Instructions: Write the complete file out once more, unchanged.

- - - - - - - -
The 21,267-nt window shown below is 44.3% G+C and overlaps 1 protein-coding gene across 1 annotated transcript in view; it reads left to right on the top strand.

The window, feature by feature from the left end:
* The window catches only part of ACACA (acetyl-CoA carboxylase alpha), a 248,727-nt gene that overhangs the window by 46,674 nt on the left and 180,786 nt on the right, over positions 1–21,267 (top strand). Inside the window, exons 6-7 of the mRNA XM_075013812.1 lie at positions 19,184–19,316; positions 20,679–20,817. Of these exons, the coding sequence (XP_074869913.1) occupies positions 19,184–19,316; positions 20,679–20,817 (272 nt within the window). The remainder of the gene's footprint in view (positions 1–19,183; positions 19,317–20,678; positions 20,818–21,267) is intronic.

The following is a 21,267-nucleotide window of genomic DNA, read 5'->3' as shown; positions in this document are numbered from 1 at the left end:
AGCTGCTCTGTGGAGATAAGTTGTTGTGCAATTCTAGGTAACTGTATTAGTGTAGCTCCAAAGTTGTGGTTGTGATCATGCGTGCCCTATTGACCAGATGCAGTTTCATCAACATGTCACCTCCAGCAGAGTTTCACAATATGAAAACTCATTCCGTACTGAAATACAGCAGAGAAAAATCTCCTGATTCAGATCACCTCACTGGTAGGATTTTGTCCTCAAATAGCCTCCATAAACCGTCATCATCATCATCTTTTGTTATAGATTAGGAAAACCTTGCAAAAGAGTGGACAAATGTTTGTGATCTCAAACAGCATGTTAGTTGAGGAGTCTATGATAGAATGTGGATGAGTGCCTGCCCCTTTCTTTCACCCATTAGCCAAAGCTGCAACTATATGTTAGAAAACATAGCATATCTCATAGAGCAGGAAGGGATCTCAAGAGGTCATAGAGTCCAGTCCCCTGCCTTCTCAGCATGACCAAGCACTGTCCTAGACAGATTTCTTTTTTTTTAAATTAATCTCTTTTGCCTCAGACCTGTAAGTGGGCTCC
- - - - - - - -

The 21,267-nt window shown below is 44.3% G+C and overlaps 1 protein-coding gene across 1 annotated transcript in view; it reads left to right on the top strand.

The window, feature by feature from the left end:
* The window catches only part of ACACA (acetyl-CoA carboxylase alpha), a 248,727-nt gene that overhangs the window by 46,674 nt on the left and 180,786 nt on the right, over positions 1–21,267 (top strand). Inside the window, exons 6-7 of the mRNA XM_075013812.1 lie at positions 19,184–19,316; positions 20,679–20,817. Of these exons, the coding sequence (XP_074869913.1) occupies positions 19,184–19,316; positions 20,679–20,817 (272 nt within the window). The remainder of the gene's footprint in view (positions 1–19,183; positions 19,317–20,678; positions 20,818–21,267) is intronic.

The following is a 21,267-nucleotide window of genomic DNA, read 5'->3' as shown; positions in this document are numbered from 1 at the left end:
AGCTGCTCTGTGGAGATAAGTTGTTGTGCAATTCTAGGTAACTGTATTAGTGTAGCTCCAAAGTTGTGGTTGTGATCATGCGTGCCCTATTGACCAGATGCAGTTTCATCAACATGTCACCTCCAGCAGAGTTTCACAATATGAAAACTCATTCCGTACTGAAATACAGCAGAGAAAAATCTCCTGATTCAGATCACCTCACTGGTAGGATTTTGTCCTCAAATAGCCTCCATAAACCGTCATCATCATCATCTTTTGTTATAGATTAGGAAAACCTTGCAAAAGAGTGGACAAATGTTTGTGATCTCAAACAGCATGTTAGTTGAGGAGTCTATGATAGAATGTGGATGAGTGCCTGCCCCTTTCTTTCACCCATTAGCCAAAGCTGCAACTATATGTTAGAAAACATAGCATATCTCATAGAGCAGGAAGGGATCTCAAGAGGTCATAGAGTCCAGTCCCCTGCCTTCTCAGCATGACCAAGCACTGTCCTAGACAGATTTCTTTTTTTTTAAATTAATCTCTTTTGCCTCAGACCTGTAAGTGGGCTCC